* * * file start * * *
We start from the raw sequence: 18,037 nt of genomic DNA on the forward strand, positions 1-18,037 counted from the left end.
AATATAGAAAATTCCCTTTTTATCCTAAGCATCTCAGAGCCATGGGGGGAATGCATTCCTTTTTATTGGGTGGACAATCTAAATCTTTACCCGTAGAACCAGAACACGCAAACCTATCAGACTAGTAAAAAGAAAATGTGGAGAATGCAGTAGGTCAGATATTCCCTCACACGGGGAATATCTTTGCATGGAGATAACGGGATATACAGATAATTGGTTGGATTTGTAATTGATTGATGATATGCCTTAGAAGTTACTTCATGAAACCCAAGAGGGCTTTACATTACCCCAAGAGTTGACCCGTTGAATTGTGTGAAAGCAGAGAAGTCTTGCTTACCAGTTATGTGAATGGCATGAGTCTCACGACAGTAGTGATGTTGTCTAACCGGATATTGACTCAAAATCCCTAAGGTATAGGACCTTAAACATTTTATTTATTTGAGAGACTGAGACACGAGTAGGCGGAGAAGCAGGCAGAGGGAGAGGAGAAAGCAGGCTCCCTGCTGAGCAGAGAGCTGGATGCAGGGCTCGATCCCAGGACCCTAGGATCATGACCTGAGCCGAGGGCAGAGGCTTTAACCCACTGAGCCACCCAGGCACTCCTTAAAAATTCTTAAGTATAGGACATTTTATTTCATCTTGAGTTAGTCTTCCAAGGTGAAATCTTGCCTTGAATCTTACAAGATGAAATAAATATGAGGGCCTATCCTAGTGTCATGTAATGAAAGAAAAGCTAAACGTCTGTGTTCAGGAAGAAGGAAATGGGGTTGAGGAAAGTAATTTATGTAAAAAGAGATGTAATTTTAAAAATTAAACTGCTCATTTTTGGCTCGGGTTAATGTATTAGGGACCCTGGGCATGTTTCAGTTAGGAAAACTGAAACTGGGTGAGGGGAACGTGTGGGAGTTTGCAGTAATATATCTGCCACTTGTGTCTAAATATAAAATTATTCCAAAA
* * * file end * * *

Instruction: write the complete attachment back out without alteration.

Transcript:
We start from the raw sequence: 18,037 nt of genomic DNA on the forward strand, positions 1-18,037 counted from the left end.
AATATAGAAAATTCCCTTTTTATCCTAAGCATCTCAGAGCCATGGGGGGAATGCATTCCTTTTTATTGGGTGGACAATCTAAATCTTTACCCGTAGAACCAGAACACGCAAACCTATCAGACTAGTAAAAAGAAAATGTGGAGAATGCAGTAGGTCAGATATTCCCTCACACGGGGAATATCTTTGCATGGAGATAACGGGATATACAGATAATTGGTTGGATTTGTAATTGATTGATGATATGCCTTAGAAGTTACTTCATGAAACCCAAGAGGGCTTTACATTACCCCAAGAGTTGACCCGTTGAATTGTGTGAAAGCAGAGAAGTCTTGCTTACCAGTTATGTGAATGGCATGAGTCTCACGACAGTAGTGATGTTGTCTAACCGGATATTGACTCAAAATCCCTAAGGTATAGGACCTTAAACATTTTATTTATTTGAGAGACTGAGACACGAGTAGGCGGAGAAGCAGGCAGAGGGAGAGGAGAAAGCAGGCTCCCTGCTGAGCAGAGAGCTGGATGCAGGGCTCGATCCCAGGACCCTAGGATCATGACCTGAGCCGAGGGCAGAGGCTTTAACCCACTGAGCCACCCAGGCACTCCTTAAAAATTCTTAAGTATAGGACATTTTATTTCATCTTGAGTTAGTCTTCCAAGGTGAAATCTTGCCTTGAATCTTACAAGATGAAATAAATATGAGGGCCTATCCTAGTGTCATGTAATGAAAGAAAAGCTAAACGTCTGTGTTCAGGAAGAAGGAAATGGGGTTGAGGAAAGTAATTTATGTAAAAAGAGATGTAATTTTAAAAATTAAACTGCTCATTTTTGGCTCGGGTTAATGTATTAGGGACCCTGGGCATGTTTCAGTTAGGAAAACTGAAACTGGGTGAGGGGAACGTGTGGGAGTTTGCAGTAATATATCTGCCACTTGTGTCTAAATATAAAATTATTCCAAAA